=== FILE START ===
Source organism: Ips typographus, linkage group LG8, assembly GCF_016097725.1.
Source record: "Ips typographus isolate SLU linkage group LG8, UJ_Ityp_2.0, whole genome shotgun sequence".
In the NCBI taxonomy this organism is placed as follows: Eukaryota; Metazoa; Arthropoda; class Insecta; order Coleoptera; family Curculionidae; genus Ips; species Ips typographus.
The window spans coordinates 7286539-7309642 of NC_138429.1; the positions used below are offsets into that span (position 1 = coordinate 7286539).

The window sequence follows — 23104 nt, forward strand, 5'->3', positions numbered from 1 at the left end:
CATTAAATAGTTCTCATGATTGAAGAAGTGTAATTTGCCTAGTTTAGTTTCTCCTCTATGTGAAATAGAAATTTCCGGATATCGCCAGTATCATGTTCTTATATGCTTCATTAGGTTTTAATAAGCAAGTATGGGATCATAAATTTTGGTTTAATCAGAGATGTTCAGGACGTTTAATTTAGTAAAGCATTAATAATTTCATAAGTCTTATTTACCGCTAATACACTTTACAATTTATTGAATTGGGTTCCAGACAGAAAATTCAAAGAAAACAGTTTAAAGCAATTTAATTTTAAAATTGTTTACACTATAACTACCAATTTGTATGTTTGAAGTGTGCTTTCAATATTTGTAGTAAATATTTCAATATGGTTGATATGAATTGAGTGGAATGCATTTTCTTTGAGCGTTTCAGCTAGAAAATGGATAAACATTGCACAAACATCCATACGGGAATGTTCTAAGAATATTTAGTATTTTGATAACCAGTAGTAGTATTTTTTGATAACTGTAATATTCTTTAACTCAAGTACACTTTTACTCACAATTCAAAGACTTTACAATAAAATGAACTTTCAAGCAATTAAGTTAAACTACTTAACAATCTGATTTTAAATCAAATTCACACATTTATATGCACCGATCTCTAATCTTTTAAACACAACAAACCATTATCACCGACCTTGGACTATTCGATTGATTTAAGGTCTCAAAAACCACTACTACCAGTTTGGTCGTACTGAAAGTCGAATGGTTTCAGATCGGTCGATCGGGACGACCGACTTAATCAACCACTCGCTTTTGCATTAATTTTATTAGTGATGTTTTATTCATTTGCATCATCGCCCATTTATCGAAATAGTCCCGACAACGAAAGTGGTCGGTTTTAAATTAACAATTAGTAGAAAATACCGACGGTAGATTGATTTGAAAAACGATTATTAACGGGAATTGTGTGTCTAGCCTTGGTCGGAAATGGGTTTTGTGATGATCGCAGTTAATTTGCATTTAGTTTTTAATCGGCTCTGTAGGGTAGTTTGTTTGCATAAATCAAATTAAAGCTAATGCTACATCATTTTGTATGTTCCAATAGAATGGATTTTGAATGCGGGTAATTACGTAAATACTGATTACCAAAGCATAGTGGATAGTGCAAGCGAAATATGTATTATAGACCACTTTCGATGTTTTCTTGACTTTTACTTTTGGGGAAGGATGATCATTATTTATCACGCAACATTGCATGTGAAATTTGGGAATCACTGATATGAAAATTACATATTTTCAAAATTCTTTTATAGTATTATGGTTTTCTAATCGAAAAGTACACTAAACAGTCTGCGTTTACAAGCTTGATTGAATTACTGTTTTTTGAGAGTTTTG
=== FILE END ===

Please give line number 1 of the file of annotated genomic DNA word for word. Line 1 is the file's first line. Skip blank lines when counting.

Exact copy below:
Source organism: Ips typographus, linkage group LG8, assembly GCF_016097725.1.